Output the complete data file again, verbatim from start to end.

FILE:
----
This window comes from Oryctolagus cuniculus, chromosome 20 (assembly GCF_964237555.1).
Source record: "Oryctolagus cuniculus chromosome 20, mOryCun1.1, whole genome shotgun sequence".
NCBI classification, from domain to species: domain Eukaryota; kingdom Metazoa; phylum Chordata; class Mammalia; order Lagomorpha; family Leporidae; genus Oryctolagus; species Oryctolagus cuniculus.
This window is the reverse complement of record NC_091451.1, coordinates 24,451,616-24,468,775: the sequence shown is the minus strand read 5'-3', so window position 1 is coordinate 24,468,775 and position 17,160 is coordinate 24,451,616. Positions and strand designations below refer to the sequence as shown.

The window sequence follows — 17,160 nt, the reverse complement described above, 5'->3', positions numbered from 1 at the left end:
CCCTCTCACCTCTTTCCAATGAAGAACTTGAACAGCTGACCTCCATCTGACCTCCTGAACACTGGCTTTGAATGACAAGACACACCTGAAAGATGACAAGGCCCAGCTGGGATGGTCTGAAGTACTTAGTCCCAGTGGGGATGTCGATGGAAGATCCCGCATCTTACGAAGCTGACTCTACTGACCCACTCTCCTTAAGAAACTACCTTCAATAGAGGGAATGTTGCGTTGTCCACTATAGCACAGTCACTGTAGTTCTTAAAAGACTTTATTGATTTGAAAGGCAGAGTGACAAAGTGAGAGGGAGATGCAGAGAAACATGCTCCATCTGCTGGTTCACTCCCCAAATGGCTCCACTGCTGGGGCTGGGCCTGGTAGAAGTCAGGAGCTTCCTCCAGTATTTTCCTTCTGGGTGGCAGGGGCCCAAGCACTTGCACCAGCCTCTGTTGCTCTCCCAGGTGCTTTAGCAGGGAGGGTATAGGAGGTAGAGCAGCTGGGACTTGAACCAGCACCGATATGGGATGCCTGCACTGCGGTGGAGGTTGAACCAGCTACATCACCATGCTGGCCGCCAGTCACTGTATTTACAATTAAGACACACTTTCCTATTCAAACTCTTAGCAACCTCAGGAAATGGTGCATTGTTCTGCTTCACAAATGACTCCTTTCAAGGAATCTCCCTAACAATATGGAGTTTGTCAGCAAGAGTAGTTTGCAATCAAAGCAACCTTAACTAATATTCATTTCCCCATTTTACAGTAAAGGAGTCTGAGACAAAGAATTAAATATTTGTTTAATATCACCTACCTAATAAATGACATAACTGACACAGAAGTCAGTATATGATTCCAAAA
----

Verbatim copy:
This window comes from Oryctolagus cuniculus, chromosome 20 (assembly GCF_964237555.1).
Source record: "Oryctolagus cuniculus chromosome 20, mOryCun1.1, whole genome shotgun sequence".
NCBI classification, from domain to species: domain Eukaryota; kingdom Metazoa; phylum Chordata; class Mammalia; order Lagomorpha; family Leporidae; genus Oryctolagus; species Oryctolagus cuniculus.
This window is the reverse complement of record NC_091451.1, coordinates 24,451,616-24,468,775: the sequence shown is the minus strand read 5'-3', so window position 1 is coordinate 24,468,775 and position 17,160 is coordinate 24,451,616. Positions and strand designations below refer to the sequence as shown.

The window sequence follows — 17,160 nt, the reverse complement described above, 5'->3', positions numbered from 1 at the left end:
CCCTCTCACCTCTTTCCAATGAAGAACTTGAACAGCTGACCTCCATCTGACCTCCTGAACACTGGCTTTGAATGACAAGACACACCTGAAAGATGACAAGGCCCAGCTGGGATGGTCTGAAGTACTTAGTCCCAGTGGGGATGTCGATGGAAGATCCCGCATCTTACGAAGCTGACTCTACTGACCCACTCTCCTTAAGAAACTACCTTCAATAGAGGGAATGTTGCGTTGTCCACTATAGCACAGTCACTGTAGTTCTTAAAAGACTTTATTGATTTGAAAGGCAGAGTGACAAAGTGAGAGGGAGATGCAGAGAAACATGCTCCATCTGCTGGTTCACTCCCCAAATGGCTCCACTGCTGGGGCTGGGCCTGGTAGAAGTCAGGAGCTTCCTCCAGTATTTTCCTTCTGGGTGGCAGGGGCCCAAGCACTTGCACCAGCCTCTGTTGCTCTCCCAGGTGCTTTAGCAGGGAGGGTATAGGAGGTAGAGCAGCTGGGACTTGAACCAGCACCGATATGGGATGCCTGCACTGCGGTGGAGGTTGAACCAGCTACATCACCATGCTGGCCGCCAGTCACTGTATTTACAATTAAGACACACTTTCCTATTCAAACTCTTAGCAACCTCAGGAAATGGTGCATTGTTCTGCTTCACAAATGACTCCTTTCAAGGAATCTCCCTAACAATATGGAGTTTGTCAGCAAGAGTAGTTTGCAATCAAAGCAACCTTAACTAATATTCATTTCCCCATTTTACAGTAAAGGAGTCTGAGACAAAGAATTAAATATTTGTTTAATATCACCTACCTAATAAATGACATAACTGACACAGAAGTCAGTATATGATTCCAAAA